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6 Employee Retention Strategies to Try in 2020

March 24, 2020

By: Wendy Sheaffer

Replacing skilled employees is a major challenge for any organization. In addition to the time and expense required to conduct a new search and hiring process to replace a departed employee, there’s also the lost productivity that occurs when remaining employees have to pick up the slack until a replacement is selected. That’s why having strong employee retention strategies in place is essential to building a resilient organization. When employees aren’t constantly looking for their next opportunity elsewhere, they are more engaged in their work and take a more active role in contributing to long term success.

6 Employee Retention Strategies for 2020

1. Focus on Development

There is no universal definition of employee development, but most companies understand it to mean a collaborative effort between an organization and its employees to improve an employee’s skills and knowledge. In most cases, this is accomplished through a combination of making learning resources available while also providing opportunities for employees to gain valuable experience. However they’re implemented, these programs should be a central component of employee retention strategies.

Employee training and staff development can take a number of forms. Online learning resource libraries allow employees to learn at their own pace and fit development into their schedules. One-on-one coaching programs pair people with experienced mentors who can offer guidance and suggestions on how to deal with new situations and improve in other areas related to their job. Employee training and development programs can focus on hard skills that are directly related to tasks and soft skills that are necessary to work collaboratively with others and manage teams effectively.

Investing in staff development also aligns employee career goals with the organization’s long-term objectives. By providing the tools and resources employees need to improve their skills, companies are demonstrating that they value professional and personal growth, which helps generate loyalty and improve commitment. It’s no coincidence that a 2018 LinkedIn study found that 93 percent of employees said they would stay with a company longer if it invested in their careers.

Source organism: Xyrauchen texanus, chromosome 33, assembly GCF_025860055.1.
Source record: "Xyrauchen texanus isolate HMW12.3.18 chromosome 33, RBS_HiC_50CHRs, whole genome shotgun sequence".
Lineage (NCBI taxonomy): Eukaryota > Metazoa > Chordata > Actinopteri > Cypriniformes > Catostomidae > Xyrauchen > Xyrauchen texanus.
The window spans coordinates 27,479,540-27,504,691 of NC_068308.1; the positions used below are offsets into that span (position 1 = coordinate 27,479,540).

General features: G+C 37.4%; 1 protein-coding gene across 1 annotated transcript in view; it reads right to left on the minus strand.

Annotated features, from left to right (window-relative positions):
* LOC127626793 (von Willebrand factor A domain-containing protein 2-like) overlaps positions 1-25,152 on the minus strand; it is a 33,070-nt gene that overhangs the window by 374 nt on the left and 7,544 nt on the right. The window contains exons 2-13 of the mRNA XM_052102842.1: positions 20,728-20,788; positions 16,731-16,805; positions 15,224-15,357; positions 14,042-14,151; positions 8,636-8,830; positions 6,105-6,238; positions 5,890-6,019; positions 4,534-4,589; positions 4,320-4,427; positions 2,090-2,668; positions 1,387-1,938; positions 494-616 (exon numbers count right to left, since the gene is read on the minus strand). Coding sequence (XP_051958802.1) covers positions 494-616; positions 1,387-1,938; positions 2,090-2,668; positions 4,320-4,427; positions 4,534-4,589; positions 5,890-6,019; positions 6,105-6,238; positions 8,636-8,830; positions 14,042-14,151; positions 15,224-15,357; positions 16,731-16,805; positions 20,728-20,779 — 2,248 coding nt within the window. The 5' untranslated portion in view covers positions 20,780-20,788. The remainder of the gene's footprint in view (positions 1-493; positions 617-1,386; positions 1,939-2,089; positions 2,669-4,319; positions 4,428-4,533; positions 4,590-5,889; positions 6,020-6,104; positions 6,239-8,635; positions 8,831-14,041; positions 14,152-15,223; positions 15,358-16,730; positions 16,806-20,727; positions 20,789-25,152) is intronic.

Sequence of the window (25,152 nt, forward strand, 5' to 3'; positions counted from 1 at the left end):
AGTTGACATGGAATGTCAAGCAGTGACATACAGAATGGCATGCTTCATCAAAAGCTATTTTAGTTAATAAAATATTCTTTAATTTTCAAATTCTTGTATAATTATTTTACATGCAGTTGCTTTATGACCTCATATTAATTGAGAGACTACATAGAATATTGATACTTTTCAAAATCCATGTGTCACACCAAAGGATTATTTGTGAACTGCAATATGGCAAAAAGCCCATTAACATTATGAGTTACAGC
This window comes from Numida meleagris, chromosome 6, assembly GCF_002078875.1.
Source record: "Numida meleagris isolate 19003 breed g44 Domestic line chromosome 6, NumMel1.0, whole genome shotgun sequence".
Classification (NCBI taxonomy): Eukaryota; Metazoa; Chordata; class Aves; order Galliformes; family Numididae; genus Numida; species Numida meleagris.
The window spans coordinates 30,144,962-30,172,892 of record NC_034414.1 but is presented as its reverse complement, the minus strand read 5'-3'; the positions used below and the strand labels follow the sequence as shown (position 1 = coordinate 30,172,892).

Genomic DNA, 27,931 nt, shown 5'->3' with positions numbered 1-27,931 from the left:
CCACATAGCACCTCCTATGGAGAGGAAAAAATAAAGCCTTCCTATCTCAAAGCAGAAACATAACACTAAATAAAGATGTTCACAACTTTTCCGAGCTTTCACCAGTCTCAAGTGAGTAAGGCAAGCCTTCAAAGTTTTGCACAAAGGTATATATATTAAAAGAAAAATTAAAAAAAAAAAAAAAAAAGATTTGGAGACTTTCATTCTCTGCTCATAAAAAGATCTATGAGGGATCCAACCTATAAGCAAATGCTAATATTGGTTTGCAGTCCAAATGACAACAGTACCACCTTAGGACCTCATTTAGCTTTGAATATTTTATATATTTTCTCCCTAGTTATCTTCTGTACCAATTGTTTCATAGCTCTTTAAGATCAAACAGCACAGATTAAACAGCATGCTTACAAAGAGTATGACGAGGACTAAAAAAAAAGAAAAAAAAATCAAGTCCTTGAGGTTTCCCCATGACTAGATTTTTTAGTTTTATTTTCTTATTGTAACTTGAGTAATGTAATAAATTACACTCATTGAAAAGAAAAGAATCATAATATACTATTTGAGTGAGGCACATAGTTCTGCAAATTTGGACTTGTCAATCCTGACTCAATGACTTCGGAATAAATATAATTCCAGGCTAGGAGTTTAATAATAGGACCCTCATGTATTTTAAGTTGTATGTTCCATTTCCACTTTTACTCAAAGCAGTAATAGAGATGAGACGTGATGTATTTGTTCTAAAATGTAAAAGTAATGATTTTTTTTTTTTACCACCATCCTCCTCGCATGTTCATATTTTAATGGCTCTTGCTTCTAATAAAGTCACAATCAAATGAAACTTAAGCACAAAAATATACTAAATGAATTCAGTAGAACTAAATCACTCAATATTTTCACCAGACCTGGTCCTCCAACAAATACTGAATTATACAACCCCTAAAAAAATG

2. Improve Engagement

When employees feel ignored or undervalued, they can engage in a variety of negative behaviors that are harmful to the organization. Whether it takes the form of declining work quality, poor attendance, or a negative attitude, employee disengagement can quickly contaminate the workplace to diminish both productivity and performance. 

Providing new opportunities is one of the best ways of pushing back against disengagement. When employees are given the opportunity to improve their skills and gain new experiences, they are more likely to feel valued by the organization. Engaged employees also tend to be more productive and efficient overall, which is why companies should spend time thinking about how to emphasize development if they want to get the most out of their workforce.

3. Provide Multiple Learning Resources

While today’s employees want development opportunities, they also want them on terms that work for their busy lives and schedules. For many years, companies required employees to attend lengthy seminars or workshops. But this “information dump” approach to learning often left people without a clear idea of how to implement the lessons learned (if they even remembered them all after a marathon session). Furthermore, long-duration courses are often inconvenient, either cutting into an employee’s work productivity or their personal time. While some companies have promoted “lunch and learn” or “remote learning” programs, these approaches can create the perception that an employer doesn’t respect personal boundaries.

For many employees, micro-learning resources offer an ideal solution. These programs offer developmental resources in small increments that can be digested quickly and easily during the day. Learning opportunities can also be incorporated into the employee experience more effectively. Providing people with the chance to work on new projects outside their usual responsibilities is just one example of how professional growth can be integrated into employee retention strategies.